Without getting in the general debate on the giving of a blessing, I was very sorry to read the anonymous answer posted on 1/11/08.

Firstly as a Reader of 10 years standing I am sorry to see the old comment on Readers of "The office of Reader is a lay function although many who exercise this office tend to forget the fact and their yearning for a chasuble is barely disguised."

As A member of the GSS and also involved with Readers at Diocesan level I wish this old chestnut was laid to rest. Yes there are some Readers who yearn to a priest but these are few in number and the few who truly and earnestly want to serve God as a priest are very sincere about their vocation, I am more concerned about lay people who have no formal training and are invited by ordained ministers to act like a Reader and even a 'quasi' priest. Readers have spent several years training and are not lightly licensed by the Bishop. So please do not churn out the old and quite often incorrect adage that Readers are priests in training or similar.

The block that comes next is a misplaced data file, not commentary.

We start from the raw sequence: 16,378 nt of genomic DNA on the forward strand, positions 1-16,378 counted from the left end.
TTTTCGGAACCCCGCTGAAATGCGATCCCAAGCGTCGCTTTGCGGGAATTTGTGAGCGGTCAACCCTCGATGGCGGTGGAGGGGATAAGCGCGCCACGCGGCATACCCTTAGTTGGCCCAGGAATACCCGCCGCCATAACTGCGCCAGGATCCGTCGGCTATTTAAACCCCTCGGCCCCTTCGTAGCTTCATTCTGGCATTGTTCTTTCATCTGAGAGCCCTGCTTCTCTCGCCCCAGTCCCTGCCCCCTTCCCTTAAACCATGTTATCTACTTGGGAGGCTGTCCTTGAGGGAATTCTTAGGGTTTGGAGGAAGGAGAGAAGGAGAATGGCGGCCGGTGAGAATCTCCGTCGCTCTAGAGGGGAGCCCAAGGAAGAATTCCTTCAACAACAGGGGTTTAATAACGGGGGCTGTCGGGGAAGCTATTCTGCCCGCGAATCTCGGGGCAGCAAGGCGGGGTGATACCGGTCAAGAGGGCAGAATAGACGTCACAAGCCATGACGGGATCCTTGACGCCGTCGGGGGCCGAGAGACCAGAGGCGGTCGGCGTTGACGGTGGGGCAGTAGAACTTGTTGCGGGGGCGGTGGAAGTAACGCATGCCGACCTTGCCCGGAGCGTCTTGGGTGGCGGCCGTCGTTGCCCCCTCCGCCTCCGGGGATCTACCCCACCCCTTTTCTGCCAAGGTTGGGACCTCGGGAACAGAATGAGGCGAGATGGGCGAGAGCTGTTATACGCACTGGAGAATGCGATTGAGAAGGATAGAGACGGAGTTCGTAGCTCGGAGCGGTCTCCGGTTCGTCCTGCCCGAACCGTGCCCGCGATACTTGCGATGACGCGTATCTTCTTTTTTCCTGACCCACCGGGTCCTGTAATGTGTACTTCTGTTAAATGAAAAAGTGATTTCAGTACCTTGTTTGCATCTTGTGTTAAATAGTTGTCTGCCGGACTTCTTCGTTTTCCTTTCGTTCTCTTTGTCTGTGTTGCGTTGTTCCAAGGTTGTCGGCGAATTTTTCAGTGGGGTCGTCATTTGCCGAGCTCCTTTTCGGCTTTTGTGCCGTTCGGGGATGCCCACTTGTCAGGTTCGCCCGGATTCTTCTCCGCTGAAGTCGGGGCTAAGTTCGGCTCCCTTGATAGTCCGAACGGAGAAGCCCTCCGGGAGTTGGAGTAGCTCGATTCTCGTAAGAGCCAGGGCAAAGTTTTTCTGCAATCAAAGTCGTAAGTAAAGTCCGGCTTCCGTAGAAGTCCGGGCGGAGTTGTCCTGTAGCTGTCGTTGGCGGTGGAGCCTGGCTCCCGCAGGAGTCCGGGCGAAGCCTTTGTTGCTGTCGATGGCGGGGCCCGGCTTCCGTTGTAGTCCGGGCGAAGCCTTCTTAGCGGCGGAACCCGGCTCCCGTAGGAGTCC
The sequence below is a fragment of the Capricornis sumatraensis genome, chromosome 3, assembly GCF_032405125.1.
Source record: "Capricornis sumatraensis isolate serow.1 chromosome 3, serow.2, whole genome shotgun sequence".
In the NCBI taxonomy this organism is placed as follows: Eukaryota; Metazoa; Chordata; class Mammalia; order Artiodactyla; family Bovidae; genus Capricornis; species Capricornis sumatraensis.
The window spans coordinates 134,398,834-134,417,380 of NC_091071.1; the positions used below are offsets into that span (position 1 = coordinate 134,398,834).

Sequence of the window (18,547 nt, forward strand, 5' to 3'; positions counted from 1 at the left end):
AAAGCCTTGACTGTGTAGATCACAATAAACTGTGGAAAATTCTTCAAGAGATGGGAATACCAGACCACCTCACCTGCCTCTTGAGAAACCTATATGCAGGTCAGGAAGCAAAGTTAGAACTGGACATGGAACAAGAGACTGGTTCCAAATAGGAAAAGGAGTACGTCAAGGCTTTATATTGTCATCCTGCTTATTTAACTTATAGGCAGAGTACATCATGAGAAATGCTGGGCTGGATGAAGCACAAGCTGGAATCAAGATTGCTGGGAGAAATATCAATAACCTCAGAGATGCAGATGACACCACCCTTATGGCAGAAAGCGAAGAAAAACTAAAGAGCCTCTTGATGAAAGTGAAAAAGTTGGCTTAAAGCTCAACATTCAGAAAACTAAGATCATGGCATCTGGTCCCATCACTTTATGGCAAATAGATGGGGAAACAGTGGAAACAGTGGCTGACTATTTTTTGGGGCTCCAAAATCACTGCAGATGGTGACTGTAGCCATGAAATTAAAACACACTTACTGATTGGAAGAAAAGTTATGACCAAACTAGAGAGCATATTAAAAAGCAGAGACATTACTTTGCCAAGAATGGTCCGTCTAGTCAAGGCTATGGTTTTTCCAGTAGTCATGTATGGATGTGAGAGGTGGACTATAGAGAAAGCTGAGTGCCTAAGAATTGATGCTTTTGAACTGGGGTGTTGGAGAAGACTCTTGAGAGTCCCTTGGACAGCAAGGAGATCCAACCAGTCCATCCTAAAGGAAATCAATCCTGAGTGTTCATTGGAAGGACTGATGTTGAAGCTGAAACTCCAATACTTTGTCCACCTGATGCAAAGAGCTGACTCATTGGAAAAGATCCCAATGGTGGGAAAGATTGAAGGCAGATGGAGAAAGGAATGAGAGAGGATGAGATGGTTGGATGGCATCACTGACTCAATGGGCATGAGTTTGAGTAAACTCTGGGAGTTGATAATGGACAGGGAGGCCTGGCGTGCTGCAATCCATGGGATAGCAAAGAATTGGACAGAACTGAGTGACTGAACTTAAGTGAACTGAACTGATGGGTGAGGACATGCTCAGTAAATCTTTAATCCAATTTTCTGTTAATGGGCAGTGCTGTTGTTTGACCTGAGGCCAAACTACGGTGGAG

As Eddie quite rightly points out a Reader is allowed to 'ask' for God's blessing not only on the congregation but also on themselves.

Yours in Christ,

Geoff Peckham
Member -Chapter of the Holy Resurrection (Brighton)

 7/11/08 - Peter Hooper

I too was sorry to read the reply from Mr No-One. As a Reader I can give a form of Absolution at either Matins or Evensong both of which I am allowed by Licence to conduct. Giving the Blessing I do not use the words 'you' but 'us'. At communion I say' Bless this thy son/daughter, keep him/her safe in eternal life. Amen'

Peter Hooper


I am sorry to disagree with the warden, but my Reader's license specifically states that I can administer the sacrament in either 'kind'. The same is true for eucharistic ministers licensed by the bishop.

I frequently administer the host when one of our clergy celebrates because he has a seriously bad back and suffers far more if he has communicated people kneeling. Since there is an aversion by many to receiving standing, this is the best solution. I also frequently administer the host when I take the reserved sacrament to the housebound - indeed, this is commonplace for Roman Catholic 'extraordinary Eucharistic ministers'.

When children are presented for blessing, I say something like, 'MAY Almighty God bless you' and have a host already in my hand in readiness for the next communicate and regard the host as giving the blessing rather than me (though that could open up a new can of worms on the lines of 'Can lay people conduct Benediction of ther blessed Sacrament?'! - the answer is no but I have conducted 'Devotions')